A Triumvirate of wonder about the universe. Courtesy of TED. This kind of thing gives me hope – I wonder if the luminaries of the Enlightenment would look upon the modern world and despair or rejoice?
Finally, PTAM (Parallel Tracking And Mapping) is a technology from Oxford University that allows three dimensional data to be gleaned from a two dimensional input. I have been involved in projects using custom 3D cameras when I worked at UnitedVisualArtists, and am fascinated to see how much can be done with more conventional systems.
A related pair of projects:
A research project from Adobe and the University of Washington, all to do with how to use this kind of technology to edit videos in some intriguing ways.
A great Google Tech Talk, entitled “Simple interactive 3D modeling for all“.
The possibilties for new interfaces are obvious, I am particularly interested in applying them to experiences and art installations. Imagine combining these technologies with the projection tek behind projects like Laser Tag.
George Smoot on the shape of the universe. Mindbending scale, multiple magnitudes of beauty. Thinking of dark matter as invisible matter is a much better analogy. As he says in the talk, “Matter just follows where Dark Matter goes”.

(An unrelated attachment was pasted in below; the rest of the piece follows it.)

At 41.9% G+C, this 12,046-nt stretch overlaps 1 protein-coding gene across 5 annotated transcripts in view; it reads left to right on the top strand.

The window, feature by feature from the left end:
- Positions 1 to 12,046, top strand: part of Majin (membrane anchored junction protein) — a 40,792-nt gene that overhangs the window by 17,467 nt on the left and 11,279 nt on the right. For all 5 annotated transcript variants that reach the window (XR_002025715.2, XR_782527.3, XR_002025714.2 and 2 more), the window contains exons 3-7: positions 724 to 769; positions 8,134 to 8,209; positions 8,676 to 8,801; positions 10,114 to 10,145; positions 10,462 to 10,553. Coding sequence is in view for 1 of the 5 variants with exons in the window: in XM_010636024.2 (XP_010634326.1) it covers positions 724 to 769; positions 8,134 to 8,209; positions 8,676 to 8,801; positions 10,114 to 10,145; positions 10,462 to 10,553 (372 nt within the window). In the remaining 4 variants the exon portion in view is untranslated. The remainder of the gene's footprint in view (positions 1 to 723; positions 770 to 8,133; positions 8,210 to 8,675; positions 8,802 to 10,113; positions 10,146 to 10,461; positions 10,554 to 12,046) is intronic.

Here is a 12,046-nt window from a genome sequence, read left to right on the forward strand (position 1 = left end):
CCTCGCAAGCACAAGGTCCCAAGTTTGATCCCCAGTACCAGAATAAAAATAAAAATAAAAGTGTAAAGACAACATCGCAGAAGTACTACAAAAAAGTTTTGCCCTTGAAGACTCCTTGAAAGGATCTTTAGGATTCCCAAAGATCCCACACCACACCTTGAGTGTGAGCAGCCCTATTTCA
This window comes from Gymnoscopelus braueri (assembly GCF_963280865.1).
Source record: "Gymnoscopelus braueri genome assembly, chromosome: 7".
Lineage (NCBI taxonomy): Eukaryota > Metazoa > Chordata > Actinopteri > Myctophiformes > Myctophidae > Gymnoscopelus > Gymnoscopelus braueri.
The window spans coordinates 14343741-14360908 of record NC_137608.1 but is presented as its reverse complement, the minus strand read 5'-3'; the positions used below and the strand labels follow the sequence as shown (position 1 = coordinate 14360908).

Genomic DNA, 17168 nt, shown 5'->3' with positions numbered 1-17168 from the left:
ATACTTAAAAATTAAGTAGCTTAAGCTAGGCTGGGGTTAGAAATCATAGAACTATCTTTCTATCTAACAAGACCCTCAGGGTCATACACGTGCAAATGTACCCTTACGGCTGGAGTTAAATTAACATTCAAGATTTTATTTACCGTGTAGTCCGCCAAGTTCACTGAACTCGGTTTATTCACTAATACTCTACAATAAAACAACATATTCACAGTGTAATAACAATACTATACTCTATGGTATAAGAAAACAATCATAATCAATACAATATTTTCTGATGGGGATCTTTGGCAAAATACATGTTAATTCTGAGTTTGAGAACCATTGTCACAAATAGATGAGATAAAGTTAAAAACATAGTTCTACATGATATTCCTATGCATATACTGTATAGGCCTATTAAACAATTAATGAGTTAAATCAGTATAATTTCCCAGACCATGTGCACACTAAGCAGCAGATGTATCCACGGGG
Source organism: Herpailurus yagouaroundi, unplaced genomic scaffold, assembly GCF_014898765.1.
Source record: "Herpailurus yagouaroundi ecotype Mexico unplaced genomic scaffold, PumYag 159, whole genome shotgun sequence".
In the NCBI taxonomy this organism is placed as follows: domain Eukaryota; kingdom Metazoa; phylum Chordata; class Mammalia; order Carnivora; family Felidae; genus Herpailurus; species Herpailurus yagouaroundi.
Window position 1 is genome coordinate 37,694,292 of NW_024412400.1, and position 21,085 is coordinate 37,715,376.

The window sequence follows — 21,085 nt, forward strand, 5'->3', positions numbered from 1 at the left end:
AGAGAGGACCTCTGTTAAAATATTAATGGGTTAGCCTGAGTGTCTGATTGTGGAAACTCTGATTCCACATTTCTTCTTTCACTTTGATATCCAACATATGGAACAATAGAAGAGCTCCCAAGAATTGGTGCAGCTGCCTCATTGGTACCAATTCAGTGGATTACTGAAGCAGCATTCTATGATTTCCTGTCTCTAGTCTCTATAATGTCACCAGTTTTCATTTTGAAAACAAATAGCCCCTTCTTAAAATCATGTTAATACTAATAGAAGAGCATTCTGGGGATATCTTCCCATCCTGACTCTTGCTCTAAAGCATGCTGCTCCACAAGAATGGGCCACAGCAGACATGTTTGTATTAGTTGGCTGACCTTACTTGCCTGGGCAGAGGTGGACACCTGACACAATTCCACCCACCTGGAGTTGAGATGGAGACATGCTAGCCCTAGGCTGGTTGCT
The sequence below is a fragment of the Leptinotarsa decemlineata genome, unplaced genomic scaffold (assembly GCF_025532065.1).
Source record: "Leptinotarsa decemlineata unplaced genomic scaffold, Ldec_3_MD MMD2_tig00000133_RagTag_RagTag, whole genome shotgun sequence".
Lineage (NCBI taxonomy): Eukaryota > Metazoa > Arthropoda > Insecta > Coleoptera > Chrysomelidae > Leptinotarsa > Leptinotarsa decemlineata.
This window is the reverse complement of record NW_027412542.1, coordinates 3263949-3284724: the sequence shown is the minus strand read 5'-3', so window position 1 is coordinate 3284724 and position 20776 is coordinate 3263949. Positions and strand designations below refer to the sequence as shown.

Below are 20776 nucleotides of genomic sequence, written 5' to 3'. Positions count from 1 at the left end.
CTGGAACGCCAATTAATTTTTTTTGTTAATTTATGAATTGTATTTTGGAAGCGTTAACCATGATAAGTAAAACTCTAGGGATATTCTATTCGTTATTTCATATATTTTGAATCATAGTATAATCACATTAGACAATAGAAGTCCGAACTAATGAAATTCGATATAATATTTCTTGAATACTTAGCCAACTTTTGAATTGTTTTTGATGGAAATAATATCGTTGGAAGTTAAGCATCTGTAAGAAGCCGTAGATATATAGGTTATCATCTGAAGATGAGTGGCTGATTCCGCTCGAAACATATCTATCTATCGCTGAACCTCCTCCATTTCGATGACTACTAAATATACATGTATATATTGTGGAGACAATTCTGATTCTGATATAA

Franco Sacchi on the third biggest wood after Holly and Bolly.
Finally, a classic, Stewart Brand on the long now.
I have always been obsessed with putting myself in the moment, and through my work, other people. It’s a very powerful thing to see people forget about their everyday lives and come back to now – which is all we really have.
The world keeps throwing up places that seem to bring out extraordinary performances out of people, seemingly by their very existence. The “because it’s there” syndrome. It’s interesting to contrast Manoa Drollet surfing Teahupoo, and Travis Pastrana playing in his own backyard. Both in the moment, one in a natural environment, and the other in an environment of his own imagining.
The sheer imposing physicality of Teahupoo made me recall an experience I had recently in Anthony McCall’s “A Line Describing a Cone”. The cone being of light didn’t stop it from transporting me into another world, bringing me back to the moment.
Wabi-sabi is a Japanese concept, based around the beauty and perfection of the natural imperfection of nature, and how to incorporate that into man made objects, buildings and places.
Lateralisation of brain function is the concept of the left and right sides of the brain having divided functionality – something as a left hander I am particularly interested in – and how such “handedness” develops.
A truly astounding descent.
One of the most innovative ads of the year.
I believe this is the location, after scouring the comments.
Tim Brown on creativity. Many of the concepts/methods explored in this talk are particularly empowered by the use of Open Source software to implement the services, tools and experiences described in this talk by Tim Brown.
Burt Rutan: Entrepreneurs are the future of space flight. It’s staggering to me that both the Concorde and Blackbird have gone through their respective life cycles without being replaced. Burt Rutan talks about the number of prototypes he has been able to create at Scaled Composites – and hinted about the true number, including the classified variety, being much larger.